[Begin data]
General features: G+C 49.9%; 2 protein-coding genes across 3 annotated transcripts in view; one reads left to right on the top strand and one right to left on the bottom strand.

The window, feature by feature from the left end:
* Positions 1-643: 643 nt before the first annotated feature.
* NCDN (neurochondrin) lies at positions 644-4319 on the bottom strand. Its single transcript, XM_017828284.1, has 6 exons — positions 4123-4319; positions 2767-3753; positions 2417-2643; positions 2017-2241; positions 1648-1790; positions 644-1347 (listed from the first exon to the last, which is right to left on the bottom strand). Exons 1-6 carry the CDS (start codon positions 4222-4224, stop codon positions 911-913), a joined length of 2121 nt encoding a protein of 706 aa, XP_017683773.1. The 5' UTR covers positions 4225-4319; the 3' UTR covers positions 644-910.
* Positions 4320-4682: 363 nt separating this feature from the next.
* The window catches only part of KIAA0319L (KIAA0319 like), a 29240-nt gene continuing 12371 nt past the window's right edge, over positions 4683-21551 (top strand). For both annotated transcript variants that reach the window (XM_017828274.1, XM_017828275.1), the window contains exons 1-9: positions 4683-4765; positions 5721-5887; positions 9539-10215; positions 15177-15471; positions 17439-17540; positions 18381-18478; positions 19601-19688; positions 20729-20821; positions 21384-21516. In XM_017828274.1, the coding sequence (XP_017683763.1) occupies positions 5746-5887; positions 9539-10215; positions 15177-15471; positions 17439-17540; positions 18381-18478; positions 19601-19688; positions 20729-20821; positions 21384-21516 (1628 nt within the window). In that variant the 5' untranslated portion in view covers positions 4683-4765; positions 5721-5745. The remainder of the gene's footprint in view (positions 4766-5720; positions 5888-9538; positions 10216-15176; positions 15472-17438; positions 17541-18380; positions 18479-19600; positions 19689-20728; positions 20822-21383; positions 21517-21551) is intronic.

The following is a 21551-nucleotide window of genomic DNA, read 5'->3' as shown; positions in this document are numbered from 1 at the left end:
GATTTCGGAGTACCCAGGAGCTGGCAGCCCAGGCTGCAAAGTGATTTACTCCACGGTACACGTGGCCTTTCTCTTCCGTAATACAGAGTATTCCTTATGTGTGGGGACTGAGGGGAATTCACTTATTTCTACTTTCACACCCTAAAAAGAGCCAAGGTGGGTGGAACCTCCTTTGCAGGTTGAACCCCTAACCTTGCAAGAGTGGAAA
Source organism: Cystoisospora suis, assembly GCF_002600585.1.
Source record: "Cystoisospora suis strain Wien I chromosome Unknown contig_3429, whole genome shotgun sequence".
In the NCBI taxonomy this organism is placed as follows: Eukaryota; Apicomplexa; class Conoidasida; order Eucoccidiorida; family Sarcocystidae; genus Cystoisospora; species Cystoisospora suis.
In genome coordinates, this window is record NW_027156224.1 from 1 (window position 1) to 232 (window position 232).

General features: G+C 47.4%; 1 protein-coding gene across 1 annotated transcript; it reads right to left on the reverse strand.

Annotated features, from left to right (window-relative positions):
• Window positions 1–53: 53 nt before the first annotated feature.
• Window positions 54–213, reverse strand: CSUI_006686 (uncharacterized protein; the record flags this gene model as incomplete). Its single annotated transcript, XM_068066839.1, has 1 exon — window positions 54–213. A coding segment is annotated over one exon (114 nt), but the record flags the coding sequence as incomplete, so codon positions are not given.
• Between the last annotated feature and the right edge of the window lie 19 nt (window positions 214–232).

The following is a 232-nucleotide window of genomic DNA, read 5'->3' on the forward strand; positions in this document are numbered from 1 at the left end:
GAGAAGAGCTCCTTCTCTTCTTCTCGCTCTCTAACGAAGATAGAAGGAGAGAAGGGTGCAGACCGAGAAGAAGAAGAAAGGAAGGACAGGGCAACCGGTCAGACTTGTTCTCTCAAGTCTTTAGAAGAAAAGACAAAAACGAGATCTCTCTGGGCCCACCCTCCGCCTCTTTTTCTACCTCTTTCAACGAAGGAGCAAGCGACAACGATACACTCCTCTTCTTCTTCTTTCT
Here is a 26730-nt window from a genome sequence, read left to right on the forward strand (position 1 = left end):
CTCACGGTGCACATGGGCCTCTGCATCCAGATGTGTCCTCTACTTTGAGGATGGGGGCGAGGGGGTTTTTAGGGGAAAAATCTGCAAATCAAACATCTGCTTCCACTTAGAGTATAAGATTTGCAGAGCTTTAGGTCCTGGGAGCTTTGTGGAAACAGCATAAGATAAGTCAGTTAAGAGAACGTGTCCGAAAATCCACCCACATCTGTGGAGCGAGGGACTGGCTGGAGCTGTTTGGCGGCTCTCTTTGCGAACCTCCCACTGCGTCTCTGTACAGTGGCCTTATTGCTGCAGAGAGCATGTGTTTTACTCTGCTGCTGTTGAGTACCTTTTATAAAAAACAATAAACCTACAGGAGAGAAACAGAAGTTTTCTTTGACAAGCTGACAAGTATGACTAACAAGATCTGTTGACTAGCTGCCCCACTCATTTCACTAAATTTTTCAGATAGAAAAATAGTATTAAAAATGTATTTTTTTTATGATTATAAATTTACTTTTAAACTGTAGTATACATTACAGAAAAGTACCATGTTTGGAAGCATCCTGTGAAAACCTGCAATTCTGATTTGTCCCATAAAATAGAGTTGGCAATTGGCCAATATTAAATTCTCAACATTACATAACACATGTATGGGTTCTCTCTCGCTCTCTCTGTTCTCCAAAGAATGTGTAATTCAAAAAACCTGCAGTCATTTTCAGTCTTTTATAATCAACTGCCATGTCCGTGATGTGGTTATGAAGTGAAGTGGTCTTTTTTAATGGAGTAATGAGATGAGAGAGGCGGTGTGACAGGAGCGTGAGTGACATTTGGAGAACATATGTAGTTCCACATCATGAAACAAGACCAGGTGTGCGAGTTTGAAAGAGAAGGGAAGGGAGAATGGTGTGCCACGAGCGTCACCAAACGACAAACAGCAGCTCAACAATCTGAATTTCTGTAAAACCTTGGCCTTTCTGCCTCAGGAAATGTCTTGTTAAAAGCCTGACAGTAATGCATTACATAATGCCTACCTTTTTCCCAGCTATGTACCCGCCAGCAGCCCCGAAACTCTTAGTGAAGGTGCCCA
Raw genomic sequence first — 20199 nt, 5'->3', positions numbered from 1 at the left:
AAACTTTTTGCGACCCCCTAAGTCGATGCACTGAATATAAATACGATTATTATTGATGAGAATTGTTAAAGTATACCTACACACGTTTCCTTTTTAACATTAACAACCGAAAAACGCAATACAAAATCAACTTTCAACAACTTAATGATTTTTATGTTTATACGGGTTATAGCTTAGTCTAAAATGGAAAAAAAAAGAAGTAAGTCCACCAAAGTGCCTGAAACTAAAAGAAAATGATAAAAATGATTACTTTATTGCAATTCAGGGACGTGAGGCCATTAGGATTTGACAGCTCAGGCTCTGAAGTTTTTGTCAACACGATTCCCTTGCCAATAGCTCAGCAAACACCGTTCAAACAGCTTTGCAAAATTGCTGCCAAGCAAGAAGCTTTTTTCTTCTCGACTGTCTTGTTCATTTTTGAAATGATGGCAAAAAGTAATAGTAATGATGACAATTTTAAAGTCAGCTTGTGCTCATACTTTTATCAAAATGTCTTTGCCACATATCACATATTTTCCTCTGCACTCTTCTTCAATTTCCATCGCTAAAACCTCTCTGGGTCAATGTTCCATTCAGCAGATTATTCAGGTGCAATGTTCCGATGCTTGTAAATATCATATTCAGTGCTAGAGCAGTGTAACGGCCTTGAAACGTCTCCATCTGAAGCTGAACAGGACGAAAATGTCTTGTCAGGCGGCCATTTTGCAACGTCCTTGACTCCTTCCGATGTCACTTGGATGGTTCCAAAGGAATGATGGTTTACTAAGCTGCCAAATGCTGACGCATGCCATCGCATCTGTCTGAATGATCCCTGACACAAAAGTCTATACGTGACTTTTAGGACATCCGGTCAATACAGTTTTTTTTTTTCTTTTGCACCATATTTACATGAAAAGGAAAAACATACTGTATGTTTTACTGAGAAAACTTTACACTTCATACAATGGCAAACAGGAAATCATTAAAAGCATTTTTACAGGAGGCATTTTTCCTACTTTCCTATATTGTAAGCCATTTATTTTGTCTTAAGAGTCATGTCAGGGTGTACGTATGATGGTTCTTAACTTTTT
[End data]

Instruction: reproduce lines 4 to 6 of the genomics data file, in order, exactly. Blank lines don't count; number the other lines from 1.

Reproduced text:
* NCDN (neurochondrin) lies at positions 644-4319 on the bottom strand. Its single transcript, XM_017828284.1, has 6 exons — positions 4123-4319; positions 2767-3753; positions 2417-2643; positions 2017-2241; positions 1648-1790; positions 644-1347 (listed from the first exon to the last, which is right to left on the bottom strand). Exons 1-6 carry the CDS (start codon positions 4222-4224, stop codon positions 911-913), a joined length of 2121 nt encoding a protein of 706 aa, XP_017683773.1. The 5' UTR covers positions 4225-4319; the 3' UTR covers positions 644-910.
* Positions 4320-4682: 363 nt separating this feature from the next.
* The window catches only part of KIAA0319L (KIAA0319 like), a 29240-nt gene continuing 12371 nt past the window's right edge, over positions 4683-21551 (top strand). For both annotated transcript variants that reach the window (XM_017828274.1, XM_017828275.1), the window contains exons 1-9: positions 4683-4765; positions 5721-5887; positions 9539-10215; positions 15177-15471; positions 17439-17540; positions 18381-18478; positions 19601-19688; positions 20729-20821; positions 21384-21516. In XM_017828274.1, the coding sequence (XP_017683763.1) occupies positions 5746-5887; positions 9539-10215; positions 15177-15471; positions 17439-17540; positions 18381-18478; positions 19601-19688; positions 20729-20821; positions 21384-21516 (1628 nt within the window). In that variant the 5' untranslated portion in view covers positions 4683-4765; positions 5721-5745. The remainder of the gene's footprint in view (positions 4766-5720; positions 5888-9538; positions 10216-15176; positions 15472-17438; positions 17541-18380; positions 18479-19600; positions 19689-20728; positions 20822-21383; positions 21517-21551) is intronic.